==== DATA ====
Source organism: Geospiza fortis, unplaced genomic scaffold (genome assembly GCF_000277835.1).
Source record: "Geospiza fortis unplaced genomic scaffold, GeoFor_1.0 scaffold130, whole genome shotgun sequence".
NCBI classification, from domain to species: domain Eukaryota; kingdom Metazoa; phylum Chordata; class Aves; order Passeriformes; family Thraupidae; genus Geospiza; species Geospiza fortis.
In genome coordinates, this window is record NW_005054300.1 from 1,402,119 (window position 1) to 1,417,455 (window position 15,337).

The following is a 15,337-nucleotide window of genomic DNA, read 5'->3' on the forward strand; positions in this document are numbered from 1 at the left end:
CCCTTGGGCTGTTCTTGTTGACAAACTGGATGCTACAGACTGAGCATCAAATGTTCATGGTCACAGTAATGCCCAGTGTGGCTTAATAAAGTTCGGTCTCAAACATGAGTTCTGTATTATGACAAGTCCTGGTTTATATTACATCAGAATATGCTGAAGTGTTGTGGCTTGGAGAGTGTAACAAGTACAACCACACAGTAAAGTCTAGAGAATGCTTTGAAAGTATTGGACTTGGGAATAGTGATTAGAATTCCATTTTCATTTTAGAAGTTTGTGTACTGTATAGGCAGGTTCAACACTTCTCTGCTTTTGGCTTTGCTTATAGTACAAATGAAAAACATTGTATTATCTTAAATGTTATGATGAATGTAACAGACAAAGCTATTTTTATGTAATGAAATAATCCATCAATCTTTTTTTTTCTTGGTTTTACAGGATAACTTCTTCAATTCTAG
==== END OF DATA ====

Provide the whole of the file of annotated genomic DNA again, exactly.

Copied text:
Source organism: Geospiza fortis, unplaced genomic scaffold (genome assembly GCF_000277835.1).
Source record: "Geospiza fortis unplaced genomic scaffold, GeoFor_1.0 scaffold130, whole genome shotgun sequence".
NCBI classification, from domain to species: domain Eukaryota; kingdom Metazoa; phylum Chordata; class Aves; order Passeriformes; family Thraupidae; genus Geospiza; species Geospiza fortis.
In genome coordinates, this window is record NW_005054300.1 from 1,402,119 (window position 1) to 1,417,455 (window position 15,337).

The following is a 15,337-nucleotide window of genomic DNA, read 5'->3' on the forward strand; positions in this document are numbered from 1 at the left end:
CCCTTGGGCTGTTCTTGTTGACAAACTGGATGCTACAGACTGAGCATCAAATGTTCATGGTCACAGTAATGCCCAGTGTGGCTTAATAAAGTTCGGTCTCAAACATGAGTTCTGTATTATGACAAGTCCTGGTTTATATTACATCAGAATATGCTGAAGTGTTGTGGCTTGGAGAGTGTAACAAGTACAACCACACAGTAAAGTCTAGAGAATGCTTTGAAAGTATTGGACTTGGGAATAGTGATTAGAATTCCATTTTCATTTTAGAAGTTTGTGTACTGTATAGGCAGGTTCAACACTTCTCTGCTTTTGGCTTTGCTTATAGTACAAATGAAAAACATTGTATTATCTTAAATGTTATGATGAATGTAACAGACAAAGCTATTTTTATGTAATGAAATAATCCATCAATCTTTTTTTTTCTTGGTTTTACAGGATAACTTCTTCAATTCTAG